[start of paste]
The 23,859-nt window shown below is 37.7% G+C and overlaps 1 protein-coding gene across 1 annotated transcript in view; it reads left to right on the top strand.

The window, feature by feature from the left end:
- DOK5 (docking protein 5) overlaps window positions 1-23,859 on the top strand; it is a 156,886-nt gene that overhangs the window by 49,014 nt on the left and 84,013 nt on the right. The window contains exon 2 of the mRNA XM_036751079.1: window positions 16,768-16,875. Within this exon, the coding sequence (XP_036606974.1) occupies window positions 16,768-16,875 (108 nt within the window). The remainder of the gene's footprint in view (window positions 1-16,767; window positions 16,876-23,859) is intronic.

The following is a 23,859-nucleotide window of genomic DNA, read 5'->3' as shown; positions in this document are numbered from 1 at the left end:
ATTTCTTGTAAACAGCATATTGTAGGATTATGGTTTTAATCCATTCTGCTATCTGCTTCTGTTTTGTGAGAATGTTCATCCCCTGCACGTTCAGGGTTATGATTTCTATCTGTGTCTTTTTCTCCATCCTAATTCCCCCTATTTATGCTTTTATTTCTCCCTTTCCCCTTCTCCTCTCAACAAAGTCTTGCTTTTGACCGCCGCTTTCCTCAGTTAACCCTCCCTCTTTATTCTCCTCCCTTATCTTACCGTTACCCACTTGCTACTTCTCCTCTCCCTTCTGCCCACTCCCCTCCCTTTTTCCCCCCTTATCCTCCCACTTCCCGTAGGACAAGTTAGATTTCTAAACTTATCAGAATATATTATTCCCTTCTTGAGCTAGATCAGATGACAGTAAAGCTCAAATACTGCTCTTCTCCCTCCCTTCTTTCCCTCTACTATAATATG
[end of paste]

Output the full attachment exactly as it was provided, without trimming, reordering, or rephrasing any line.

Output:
The 23,859-nt window shown below is 37.7% G+C and overlaps 1 protein-coding gene across 1 annotated transcript in view; it reads left to right on the top strand.

The window, feature by feature from the left end:
- DOK5 (docking protein 5) overlaps window positions 1-23,859 on the top strand; it is a 156,886-nt gene that overhangs the window by 49,014 nt on the left and 84,013 nt on the right. The window contains exon 2 of the mRNA XM_036751079.1: window positions 16,768-16,875. Within this exon, the coding sequence (XP_036606974.1) occupies window positions 16,768-16,875 (108 nt within the window). The remainder of the gene's footprint in view (window positions 1-16,767; window positions 16,876-23,859) is intronic.

The following is a 23,859-nucleotide window of genomic DNA, read 5'->3' as shown; positions in this document are numbered from 1 at the left end:
ATTTCTTGTAAACAGCATATTGTAGGATTATGGTTTTAATCCATTCTGCTATCTGCTTCTGTTTTGTGAGAATGTTCATCCCCTGCACGTTCAGGGTTATGATTTCTATCTGTGTCTTTTTCTCCATCCTAATTCCCCCTATTTATGCTTTTATTTCTCCCTTTCCCCTTCTCCTCTCAACAAAGTCTTGCTTTTGACCGCCGCTTTCCTCAGTTAACCCTCCCTCTTTATTCTCCTCCCTTATCTTACCGTTACCCACTTGCTACTTCTCCTCTCCCTTCTGCCCACTCCCCTCCCTTTTTCCCCCCTTATCCTCCCACTTCCCGTAGGACAAGTTAGATTTCTAAACTTATCAGAATATATTATTCCCTTCTTGAGCTAGATCAGATGACAGTAAAGCTCAAATACTGCTCTTCTCCCTCCCTTCTTTCCCTCTACTATAATATG